WHITTIER (CBSLA) — More than two decades have passed since Wesley Crunk was incarcerated. In that time he has not only rebuilt his life, but helped others do the same.

“The guys I’m coming into contact with may have never held a hammer, don’t know how to read a tape measure, probably have never held a job before,” Crunk said. “I know what it’s like to not know what you’re gonna do and to not know what you can do”

Crunk, who 21 years ago never could have imagined his role as mentor-in-chief for the Brother’s Keeper program in Whittier, now helps train people in the art of carpentry in a program sponsored by the Southwest Carpenter’s Training Fund.

“It was back in 1999, I was actually just released from being incarcerated,” he said. “I knew that I wanted to do something. I didn’t want to be in that boat anymore, but I actually didn’t know what I was even eligible to do.”

Crunk was sentenced to Folsom State Prison at the age of 18. He got married while there and was out for a month before being sent back for another five years.

“My wife, she had supported me the entire time that I was incarcerated,” he said. “So, when it was time for me to come home — you know, I’m a man, I got pride — I was trying to figure out how I was gonna repay the favor and carry my load.”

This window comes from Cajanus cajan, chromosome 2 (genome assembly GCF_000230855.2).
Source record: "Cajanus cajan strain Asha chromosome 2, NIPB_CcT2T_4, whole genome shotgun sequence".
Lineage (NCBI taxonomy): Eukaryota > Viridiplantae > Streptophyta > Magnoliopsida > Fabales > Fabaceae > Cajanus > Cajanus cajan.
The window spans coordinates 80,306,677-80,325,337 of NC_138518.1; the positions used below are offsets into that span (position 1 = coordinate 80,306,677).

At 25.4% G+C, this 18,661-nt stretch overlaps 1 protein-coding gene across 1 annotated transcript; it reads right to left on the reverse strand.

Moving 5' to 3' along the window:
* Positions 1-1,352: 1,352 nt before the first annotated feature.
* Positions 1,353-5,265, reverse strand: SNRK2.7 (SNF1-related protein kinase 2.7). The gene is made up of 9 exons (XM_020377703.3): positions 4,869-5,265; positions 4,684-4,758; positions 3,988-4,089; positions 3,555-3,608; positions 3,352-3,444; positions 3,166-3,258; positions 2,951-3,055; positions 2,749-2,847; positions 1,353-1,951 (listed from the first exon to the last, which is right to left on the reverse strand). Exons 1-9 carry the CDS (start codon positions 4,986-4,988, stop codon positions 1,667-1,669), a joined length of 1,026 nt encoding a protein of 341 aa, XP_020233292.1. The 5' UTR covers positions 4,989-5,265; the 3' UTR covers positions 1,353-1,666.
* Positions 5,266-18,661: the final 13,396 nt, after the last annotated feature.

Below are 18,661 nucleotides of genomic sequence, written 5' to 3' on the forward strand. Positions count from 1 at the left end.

The training program taught Crunk how to not only build a structure, but how to build a life. During his training, he learned how to drive a forklift, read a tape measure, hammer a nail and, ultimately, highly-skilled, highly-paid carpentry.

Now he works to make the same difference to for the next generation of young men, many of whom are trying to rebuild their lives just like him.

“We mess up, but he give you that tough love that you need to motivate you and push you out there,” Jonathan Johnson said.

The new recruit is just a couple of weeks into his training, but he’s already learned a number of life lessons — “punctuality and hustle” — that have served Crunk well.

Crunk has been free for the past 21 years and is a proud father, provide and lifelong Brother’s Keeper.

“They call us the organization of second chances,” he said. “If you are willing to be punctual, willing to hustle and have a good attitude, it can be a very rewarding career.”

And as for the young men he’s helped mentor?

“I actually consider them all success stories,” he said. “It’s more rewarding than my paycheck sometimes.”

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